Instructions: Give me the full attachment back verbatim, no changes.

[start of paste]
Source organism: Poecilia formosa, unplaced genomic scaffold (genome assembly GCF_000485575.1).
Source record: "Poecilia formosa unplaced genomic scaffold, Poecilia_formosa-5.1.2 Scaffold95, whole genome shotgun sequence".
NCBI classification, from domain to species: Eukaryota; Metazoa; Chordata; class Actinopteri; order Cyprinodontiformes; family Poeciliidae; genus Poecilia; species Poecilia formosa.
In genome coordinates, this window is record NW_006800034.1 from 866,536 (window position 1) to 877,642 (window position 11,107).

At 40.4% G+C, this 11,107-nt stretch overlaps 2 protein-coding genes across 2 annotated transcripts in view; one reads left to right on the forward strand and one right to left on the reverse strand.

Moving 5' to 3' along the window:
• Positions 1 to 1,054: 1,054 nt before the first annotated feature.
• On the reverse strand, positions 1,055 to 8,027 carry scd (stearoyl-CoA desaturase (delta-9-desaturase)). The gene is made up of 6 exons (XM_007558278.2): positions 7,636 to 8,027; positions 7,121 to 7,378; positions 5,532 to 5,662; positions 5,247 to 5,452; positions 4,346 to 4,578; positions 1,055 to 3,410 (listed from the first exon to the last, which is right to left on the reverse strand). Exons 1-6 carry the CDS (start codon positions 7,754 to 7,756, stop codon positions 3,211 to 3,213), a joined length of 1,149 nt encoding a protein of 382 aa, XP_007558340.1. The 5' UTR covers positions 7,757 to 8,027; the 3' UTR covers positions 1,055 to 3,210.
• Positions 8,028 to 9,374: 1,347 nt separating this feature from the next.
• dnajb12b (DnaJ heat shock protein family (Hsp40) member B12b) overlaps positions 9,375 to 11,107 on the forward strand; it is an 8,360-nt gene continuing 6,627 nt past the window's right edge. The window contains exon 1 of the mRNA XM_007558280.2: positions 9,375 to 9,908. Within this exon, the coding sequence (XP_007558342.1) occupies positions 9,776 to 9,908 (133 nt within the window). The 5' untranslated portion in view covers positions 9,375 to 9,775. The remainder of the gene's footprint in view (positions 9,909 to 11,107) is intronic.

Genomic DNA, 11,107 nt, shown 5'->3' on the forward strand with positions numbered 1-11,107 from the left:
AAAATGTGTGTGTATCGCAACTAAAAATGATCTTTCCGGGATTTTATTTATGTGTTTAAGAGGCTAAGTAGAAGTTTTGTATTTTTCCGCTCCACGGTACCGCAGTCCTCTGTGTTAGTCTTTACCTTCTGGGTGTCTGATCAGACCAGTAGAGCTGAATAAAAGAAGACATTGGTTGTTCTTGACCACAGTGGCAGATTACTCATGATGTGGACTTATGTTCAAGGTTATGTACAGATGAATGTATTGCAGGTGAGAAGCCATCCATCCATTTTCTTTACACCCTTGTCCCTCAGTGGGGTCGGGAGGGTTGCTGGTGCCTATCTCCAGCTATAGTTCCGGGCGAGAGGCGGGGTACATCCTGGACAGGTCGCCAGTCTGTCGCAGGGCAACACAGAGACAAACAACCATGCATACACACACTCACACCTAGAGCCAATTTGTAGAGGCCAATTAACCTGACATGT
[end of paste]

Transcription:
Source organism: Poecilia formosa, unplaced genomic scaffold (genome assembly GCF_000485575.1).
Source record: "Poecilia formosa unplaced genomic scaffold, Poecilia_formosa-5.1.2 Scaffold95, whole genome shotgun sequence".
NCBI classification, from domain to species: Eukaryota; Metazoa; Chordata; class Actinopteri; order Cyprinodontiformes; family Poeciliidae; genus Poecilia; species Poecilia formosa.
In genome coordinates, this window is record NW_006800034.1 from 866,536 (window position 1) to 877,642 (window position 11,107).

At 40.4% G+C, this 11,107-nt stretch overlaps 2 protein-coding genes across 2 annotated transcripts in view; one reads left to right on the forward strand and one right to left on the reverse strand.

Moving 5' to 3' along the window:
• Positions 1 to 1,054: 1,054 nt before the first annotated feature.
• On the reverse strand, positions 1,055 to 8,027 carry scd (stearoyl-CoA desaturase (delta-9-desaturase)). The gene is made up of 6 exons (XM_007558278.2): positions 7,636 to 8,027; positions 7,121 to 7,378; positions 5,532 to 5,662; positions 5,247 to 5,452; positions 4,346 to 4,578; positions 1,055 to 3,410 (listed from the first exon to the last, which is right to left on the reverse strand). Exons 1-6 carry the CDS (start codon positions 7,754 to 7,756, stop codon positions 3,211 to 3,213), a joined length of 1,149 nt encoding a protein of 382 aa, XP_007558340.1. The 5' UTR covers positions 7,757 to 8,027; the 3' UTR covers positions 1,055 to 3,210.
• Positions 8,028 to 9,374: 1,347 nt separating this feature from the next.
• dnajb12b (DnaJ heat shock protein family (Hsp40) member B12b) overlaps positions 9,375 to 11,107 on the forward strand; it is an 8,360-nt gene continuing 6,627 nt past the window's right edge. The window contains exon 1 of the mRNA XM_007558280.2: positions 9,375 to 9,908. Within this exon, the coding sequence (XP_007558342.1) occupies positions 9,776 to 9,908 (133 nt within the window). The 5' untranslated portion in view covers positions 9,375 to 9,775. The remainder of the gene's footprint in view (positions 9,909 to 11,107) is intronic.

Genomic DNA, 11,107 nt, shown 5'->3' on the forward strand with positions numbered 1-11,107 from the left:
AAAATGTGTGTGTATCGCAACTAAAAATGATCTTTCCGGGATTTTATTTATGTGTTTAAGAGGCTAAGTAGAAGTTTTGTATTTTTCCGCTCCACGGTACCGCAGTCCTCTGTGTTAGTCTTTACCTTCTGGGTGTCTGATCAGACCAGTAGAGCTGAATAAAAGAAGACATTGGTTGTTCTTGACCACAGTGGCAGATTACTCATGATGTGGACTTATGTTCAAGGTTATGTACAGATGAATGTATTGCAGGTGAGAAGCCATCCATCCATTTTCTTTACACCCTTGTCCCTCAGTGGGGTCGGGAGGGTTGCTGGTGCCTATCTCCAGCTATAGTTCCGGGCGAGAGGCGGGGTACATCCTGGACAGGTCGCCAGTCTGTCGCAGGGCAACACAGAGACAAACAACCATGCATACACACACTCACACCTAGAGCCAATTTGTAGAGGCCAATTAACCTGACATGT